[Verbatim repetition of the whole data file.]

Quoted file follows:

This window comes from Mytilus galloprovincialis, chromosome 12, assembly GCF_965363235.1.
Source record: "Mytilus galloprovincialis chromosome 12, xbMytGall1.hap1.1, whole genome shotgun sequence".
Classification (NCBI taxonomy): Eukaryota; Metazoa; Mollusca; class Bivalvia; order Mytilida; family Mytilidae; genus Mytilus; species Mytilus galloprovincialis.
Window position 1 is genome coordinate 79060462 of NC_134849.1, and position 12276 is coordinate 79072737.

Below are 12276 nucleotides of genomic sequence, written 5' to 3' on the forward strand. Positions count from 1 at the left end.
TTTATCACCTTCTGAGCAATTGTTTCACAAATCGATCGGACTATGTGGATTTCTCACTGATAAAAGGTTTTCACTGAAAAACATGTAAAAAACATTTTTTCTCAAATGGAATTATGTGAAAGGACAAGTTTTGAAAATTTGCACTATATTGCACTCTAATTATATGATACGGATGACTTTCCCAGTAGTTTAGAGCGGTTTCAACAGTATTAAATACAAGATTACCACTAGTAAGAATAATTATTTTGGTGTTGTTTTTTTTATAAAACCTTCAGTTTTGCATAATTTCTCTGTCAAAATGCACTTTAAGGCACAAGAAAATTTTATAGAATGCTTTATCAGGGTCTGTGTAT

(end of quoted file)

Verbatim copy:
This window comes from Mytilus galloprovincialis, chromosome 12, assembly GCF_965363235.1.
Source record: "Mytilus galloprovincialis chromosome 12, xbMytGall1.hap1.1, whole genome shotgun sequence".
Classification (NCBI taxonomy): Eukaryota; Metazoa; Mollusca; class Bivalvia; order Mytilida; family Mytilidae; genus Mytilus; species Mytilus galloprovincialis.
Window position 1 is genome coordinate 79060462 of NC_134849.1, and position 12276 is coordinate 79072737.

Below are 12276 nucleotides of genomic sequence, written 5' to 3' on the forward strand. Positions count from 1 at the left end.
TTTATCACCTTCTGAGCAATTGTTTCACAAATCGATCGGACTATGTGGATTTCTCACTGATAAAAGGTTTTCACTGAAAAACATGTAAAAAACATTTTTTCTCAAATGGAATTATGTGAAAGGACAAGTTTTGAAAATTTGCACTATATTGCACTCTAATTATATGATACGGATGACTTTCCCAGTAGTTTAGAGCGGTTTCAACAGTATTAAATACAAGATTACCACTAGTAAGAATAATTATTTTGGTGTTGTTTTTTTTATAAAACCTTCAGTTTTGCATAATTTCTCTGTCAAAATGCACTTTAAGGCACAAGAAAATTTTATAGAATGCTTTATCAGGGTCTGTGTAT